"Russia is the cheapest market in the emerging markets universe, so I think it's too cheap to sell if you already own stocks there," said Muromcew. "Nevertheless, we don't recommend buying Russian stocks now given the political risk of these new sanctions and the additional risk that they will push Russia into a recession."
The SPDR S&P Russia ETF (RBL) is down over 10% since Malaysia Airlines Flight 17 was downed over Ukraine on July 17 by a surface-to-air missile fired from the territory controlled by pro-Russia separatists. The trailing twelve month PE on that particular ETF is 6, or nearly a third of the multiple of Indian stocks, which Muromcew calls a far better bet for emerging market investors, especially since the election of Narendra Modi as Prime Minister in May.
"The country is really teed up for some good reform and he is a very strong, goal-results oriented leader," said Muromcew, whose TIAA-CREF Emerging Markets Equity Fund (TEMRX) is up 5.8% so far this year. "It won't filter through to earnings this fiscal year, and you'll have to look for it next fiscal year. But India is not a market that you want to be in-and-out of because this is a very sound three year secular growth story."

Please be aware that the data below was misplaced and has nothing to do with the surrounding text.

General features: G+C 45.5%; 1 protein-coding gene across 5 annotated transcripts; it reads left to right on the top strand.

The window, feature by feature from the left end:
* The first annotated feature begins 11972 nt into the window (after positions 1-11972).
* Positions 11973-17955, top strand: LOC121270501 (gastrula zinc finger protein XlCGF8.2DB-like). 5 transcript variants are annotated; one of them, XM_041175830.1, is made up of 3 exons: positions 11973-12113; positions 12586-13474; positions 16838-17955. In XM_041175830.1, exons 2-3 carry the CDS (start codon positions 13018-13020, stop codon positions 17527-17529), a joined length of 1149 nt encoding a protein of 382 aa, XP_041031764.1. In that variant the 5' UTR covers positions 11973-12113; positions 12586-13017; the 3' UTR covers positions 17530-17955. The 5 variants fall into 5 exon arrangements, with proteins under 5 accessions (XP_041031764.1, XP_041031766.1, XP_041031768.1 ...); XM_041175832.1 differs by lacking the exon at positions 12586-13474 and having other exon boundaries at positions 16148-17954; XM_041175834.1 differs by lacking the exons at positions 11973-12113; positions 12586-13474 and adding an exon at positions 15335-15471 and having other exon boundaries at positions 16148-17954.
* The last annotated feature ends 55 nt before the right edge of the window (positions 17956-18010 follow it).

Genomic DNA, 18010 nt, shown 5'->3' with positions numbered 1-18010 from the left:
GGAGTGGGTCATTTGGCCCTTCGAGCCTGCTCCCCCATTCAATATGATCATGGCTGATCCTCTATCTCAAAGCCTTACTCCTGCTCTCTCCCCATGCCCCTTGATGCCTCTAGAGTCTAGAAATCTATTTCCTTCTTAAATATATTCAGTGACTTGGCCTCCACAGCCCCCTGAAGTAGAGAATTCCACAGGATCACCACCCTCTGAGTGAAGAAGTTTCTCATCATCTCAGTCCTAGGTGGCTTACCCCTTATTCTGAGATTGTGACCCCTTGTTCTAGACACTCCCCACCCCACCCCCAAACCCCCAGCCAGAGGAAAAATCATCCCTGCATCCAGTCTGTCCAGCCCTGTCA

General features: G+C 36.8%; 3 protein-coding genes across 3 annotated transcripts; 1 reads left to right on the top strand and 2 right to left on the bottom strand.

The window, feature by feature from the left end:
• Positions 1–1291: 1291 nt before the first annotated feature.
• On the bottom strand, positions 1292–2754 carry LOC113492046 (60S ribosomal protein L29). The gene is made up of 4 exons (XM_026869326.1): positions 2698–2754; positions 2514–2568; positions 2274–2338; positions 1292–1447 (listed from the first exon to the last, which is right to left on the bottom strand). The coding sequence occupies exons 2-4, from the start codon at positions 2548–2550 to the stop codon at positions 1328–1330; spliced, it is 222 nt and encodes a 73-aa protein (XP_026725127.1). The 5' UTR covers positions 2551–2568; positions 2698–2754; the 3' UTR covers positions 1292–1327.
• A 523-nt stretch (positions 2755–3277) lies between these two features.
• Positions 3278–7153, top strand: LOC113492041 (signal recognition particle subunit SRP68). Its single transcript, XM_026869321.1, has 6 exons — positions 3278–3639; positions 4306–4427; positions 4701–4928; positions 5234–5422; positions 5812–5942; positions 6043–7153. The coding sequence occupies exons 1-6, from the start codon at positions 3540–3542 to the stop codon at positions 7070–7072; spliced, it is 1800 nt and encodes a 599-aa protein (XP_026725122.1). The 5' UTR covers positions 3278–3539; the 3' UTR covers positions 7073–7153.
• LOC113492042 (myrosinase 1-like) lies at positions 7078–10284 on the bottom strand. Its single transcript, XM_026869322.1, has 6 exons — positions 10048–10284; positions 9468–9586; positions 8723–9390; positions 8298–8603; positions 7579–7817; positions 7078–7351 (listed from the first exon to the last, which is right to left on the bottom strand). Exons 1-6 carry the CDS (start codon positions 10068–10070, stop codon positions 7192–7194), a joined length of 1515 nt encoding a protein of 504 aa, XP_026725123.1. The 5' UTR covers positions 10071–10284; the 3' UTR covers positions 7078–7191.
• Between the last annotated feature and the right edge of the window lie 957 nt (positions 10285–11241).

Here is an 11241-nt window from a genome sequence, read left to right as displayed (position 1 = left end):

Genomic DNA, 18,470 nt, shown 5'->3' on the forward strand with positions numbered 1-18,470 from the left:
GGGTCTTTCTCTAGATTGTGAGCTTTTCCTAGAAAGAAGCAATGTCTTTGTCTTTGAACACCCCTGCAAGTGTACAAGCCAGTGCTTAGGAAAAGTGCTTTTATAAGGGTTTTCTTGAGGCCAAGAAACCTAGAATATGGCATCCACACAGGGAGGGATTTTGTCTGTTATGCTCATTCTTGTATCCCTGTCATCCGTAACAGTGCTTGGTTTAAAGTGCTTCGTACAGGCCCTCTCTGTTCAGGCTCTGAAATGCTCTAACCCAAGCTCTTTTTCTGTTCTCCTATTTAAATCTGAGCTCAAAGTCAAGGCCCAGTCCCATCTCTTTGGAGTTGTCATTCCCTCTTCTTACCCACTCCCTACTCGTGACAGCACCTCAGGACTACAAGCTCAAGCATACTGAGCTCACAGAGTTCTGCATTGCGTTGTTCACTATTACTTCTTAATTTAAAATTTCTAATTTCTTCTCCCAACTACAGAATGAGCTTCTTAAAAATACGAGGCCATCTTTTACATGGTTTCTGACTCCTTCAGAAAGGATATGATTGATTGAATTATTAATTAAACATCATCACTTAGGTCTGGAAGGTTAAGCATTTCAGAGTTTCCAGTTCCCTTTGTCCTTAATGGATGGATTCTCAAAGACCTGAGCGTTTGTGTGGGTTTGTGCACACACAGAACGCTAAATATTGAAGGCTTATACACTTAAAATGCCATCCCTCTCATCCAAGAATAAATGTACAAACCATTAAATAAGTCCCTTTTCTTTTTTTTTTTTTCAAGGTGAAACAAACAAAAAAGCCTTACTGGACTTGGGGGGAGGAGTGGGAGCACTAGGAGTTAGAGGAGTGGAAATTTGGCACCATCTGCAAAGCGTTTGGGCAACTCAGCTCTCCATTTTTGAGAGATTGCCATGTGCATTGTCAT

Aside from Russia, Muromcew is also wary of Mexican stocks, calling them "one of the most expensive markets in the emerging markets universe right now".
"I think right now, it's a source of cash," said Murmcew, who had previously been more bullish on Mexico. "The big GDP growth that's been expected since the new President was elected has not yet materialized."
Likewise, Muromcew has turned luke warm on South African equities due to politics, despite the snapback in gold mining stocks this year.
"The gold miners are more of a gold play rather than a South Africa specific issue. I was hoping that we were going to see more of a turn-around in the South African macro post the elections and that just hasn't come to pass," said Muromcew.